Lacnejšie platby do zahraničia, i mimo eurozóny  


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Cezhraničné platby v rámci eurozóny sú často zdarma. Po novom by sa mali poplatky znížiť aj ľuďom v krajinách EÚ, kde sa eurom neplatí.

Ilustračné foto ©AP images/European Union-EP 

On 14 February MEPs adopted plans to ensure lower charges on euro payments across the EU and increase transparency on currency conversion fees when a payment involves different currencies.

Lower payment charges for countries outside the euro zone

Existing rules already provide for low payment costs between euro zone countries. For example, if you live in Finland and you do a bank transfer to Italy, the fee charged for the payment will be the same as for a domestic payment, which in many cases is zero.

However, if you live in Bulgaria, which is not part of the euro area, a euro payment to Italy may set you back as much as €24, according to a European Commission study.

The changes to EU legislation would align the fees charged for sending or receiving euro payments by banks and other payment service providers in non-euro area countries with the fees charged for payments in their national currency. That will make euro payments more affordable, boost incentives for consumers to buy from other EU countries, as well as reduce trade costs for businesses.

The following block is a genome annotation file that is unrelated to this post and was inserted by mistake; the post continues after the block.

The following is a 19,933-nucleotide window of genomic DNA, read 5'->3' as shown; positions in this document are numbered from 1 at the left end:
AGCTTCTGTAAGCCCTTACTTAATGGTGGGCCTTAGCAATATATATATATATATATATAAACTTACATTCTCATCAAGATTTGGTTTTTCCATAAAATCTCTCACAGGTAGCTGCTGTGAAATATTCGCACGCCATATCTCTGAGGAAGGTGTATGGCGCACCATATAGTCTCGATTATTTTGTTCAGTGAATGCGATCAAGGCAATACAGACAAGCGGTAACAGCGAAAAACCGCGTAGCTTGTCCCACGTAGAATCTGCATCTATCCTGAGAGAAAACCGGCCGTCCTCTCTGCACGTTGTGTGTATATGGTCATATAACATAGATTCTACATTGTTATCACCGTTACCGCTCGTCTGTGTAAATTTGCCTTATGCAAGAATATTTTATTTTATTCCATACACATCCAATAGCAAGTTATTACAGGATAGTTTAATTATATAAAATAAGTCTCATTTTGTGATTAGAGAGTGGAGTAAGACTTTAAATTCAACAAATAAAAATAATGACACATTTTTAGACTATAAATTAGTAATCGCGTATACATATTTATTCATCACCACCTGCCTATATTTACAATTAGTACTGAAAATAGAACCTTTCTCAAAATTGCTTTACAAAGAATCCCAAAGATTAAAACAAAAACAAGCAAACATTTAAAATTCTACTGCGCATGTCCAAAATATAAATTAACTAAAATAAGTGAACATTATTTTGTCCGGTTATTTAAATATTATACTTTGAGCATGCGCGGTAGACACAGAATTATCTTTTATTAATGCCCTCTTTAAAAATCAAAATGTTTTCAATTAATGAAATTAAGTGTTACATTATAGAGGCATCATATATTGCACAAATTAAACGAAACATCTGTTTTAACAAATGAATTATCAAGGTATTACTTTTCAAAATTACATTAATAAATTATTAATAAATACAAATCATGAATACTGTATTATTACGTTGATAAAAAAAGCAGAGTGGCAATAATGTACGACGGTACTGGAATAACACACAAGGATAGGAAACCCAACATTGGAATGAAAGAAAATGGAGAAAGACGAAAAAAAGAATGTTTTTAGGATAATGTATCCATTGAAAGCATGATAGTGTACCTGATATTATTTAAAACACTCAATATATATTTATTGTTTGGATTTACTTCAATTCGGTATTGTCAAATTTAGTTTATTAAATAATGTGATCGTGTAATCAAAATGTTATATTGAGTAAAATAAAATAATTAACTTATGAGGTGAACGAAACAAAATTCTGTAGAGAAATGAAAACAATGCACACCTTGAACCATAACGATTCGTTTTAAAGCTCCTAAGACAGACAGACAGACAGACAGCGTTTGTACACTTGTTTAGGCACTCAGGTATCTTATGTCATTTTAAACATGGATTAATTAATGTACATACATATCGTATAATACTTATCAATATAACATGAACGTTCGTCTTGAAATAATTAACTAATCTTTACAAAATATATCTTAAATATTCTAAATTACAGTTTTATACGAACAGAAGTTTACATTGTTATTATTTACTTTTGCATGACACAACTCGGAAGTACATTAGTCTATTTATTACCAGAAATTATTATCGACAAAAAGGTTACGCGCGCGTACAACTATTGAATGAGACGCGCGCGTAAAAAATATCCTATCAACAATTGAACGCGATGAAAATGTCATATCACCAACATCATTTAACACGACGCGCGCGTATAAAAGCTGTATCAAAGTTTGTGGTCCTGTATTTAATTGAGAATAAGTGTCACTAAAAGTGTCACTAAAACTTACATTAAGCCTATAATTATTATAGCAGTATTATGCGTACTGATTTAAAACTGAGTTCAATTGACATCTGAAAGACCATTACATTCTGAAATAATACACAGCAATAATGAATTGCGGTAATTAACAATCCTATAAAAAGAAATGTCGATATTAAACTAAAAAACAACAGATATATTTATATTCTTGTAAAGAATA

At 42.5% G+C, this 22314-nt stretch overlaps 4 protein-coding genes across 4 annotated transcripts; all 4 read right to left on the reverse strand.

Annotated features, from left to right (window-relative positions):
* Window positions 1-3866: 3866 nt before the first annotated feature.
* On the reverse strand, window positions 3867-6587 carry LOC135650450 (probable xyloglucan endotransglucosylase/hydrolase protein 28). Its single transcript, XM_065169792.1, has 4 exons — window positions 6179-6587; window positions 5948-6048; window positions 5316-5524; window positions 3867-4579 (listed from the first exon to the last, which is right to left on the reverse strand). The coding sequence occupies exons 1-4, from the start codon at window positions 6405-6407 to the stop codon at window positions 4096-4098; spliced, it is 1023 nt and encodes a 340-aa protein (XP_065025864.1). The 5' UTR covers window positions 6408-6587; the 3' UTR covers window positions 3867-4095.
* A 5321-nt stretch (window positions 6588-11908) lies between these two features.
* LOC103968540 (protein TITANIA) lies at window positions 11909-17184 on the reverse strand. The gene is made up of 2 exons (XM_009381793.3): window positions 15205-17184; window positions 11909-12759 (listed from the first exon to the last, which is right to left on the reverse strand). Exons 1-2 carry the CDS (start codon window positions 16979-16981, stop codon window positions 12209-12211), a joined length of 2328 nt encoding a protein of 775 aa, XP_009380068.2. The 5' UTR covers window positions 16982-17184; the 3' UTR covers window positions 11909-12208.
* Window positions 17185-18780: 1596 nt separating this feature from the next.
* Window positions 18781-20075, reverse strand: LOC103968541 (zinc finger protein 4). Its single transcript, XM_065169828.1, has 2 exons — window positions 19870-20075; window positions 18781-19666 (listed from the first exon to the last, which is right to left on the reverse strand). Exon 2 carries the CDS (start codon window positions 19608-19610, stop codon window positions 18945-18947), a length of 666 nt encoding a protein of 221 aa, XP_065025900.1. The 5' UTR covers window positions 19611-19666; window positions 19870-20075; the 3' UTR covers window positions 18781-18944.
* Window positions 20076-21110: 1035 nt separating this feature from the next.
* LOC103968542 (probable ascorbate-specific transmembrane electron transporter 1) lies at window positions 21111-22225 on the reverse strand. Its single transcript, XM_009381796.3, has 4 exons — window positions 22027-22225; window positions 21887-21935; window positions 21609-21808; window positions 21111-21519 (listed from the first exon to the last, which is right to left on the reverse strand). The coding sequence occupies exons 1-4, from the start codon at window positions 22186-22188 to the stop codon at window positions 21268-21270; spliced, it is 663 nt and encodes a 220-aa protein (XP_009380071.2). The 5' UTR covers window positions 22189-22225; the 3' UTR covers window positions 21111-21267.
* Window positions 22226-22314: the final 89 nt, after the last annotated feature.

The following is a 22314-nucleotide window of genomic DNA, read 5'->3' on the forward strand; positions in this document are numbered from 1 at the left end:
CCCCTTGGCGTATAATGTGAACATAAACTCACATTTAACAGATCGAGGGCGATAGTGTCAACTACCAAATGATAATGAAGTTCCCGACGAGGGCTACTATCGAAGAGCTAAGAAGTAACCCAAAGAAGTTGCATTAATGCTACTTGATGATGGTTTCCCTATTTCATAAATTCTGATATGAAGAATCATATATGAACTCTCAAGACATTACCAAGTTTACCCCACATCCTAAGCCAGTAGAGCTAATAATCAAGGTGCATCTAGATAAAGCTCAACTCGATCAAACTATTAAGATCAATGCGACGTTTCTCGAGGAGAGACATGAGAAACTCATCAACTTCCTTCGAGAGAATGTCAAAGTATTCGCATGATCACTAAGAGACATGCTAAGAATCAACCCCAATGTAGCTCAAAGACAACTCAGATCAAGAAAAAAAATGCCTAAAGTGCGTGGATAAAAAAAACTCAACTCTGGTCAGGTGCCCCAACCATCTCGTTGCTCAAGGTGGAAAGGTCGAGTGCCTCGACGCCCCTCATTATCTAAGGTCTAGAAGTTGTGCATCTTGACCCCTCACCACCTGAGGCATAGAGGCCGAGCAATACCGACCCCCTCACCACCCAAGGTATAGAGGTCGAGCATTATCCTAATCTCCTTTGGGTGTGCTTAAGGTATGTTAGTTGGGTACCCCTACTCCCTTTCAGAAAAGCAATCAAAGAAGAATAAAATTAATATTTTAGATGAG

During the plenary debate, Bulgarian EPP member Eva Maydell, the MEP in charge of steering the plans, said the changes will lower transfer fees for 150 million European and six million businesses outside the euro zone.

“The proposal shows that we can make swift and important decision to the benefit of citizens and businesses,” she added.

Currency conversion charges: informed choice for customers

The legislation also seeks to provide more transparency on the fees charged when one currency is converted into another in a payment transaction.

Imagine a German would like to make a card payment in a restaurant in Poland and is asked whether he prefers to make the payment in euros or in the local currency, the zloty. If he chooses a payment in zloty, the currency conversion will be done by his own bank; if he chooses a payment in euros, the service will be provided by the merchant’s bank.

In the two cases, the charges will be different, but if the client is not given clear and comparable information, he may end up paying more.

The amended rules require that the user is given all currency conversion options, showing the total costs in a clear and neutral manner before the transaction is carried out. Increased transparency should lead to more competition between service providers and lower charges for the service over time.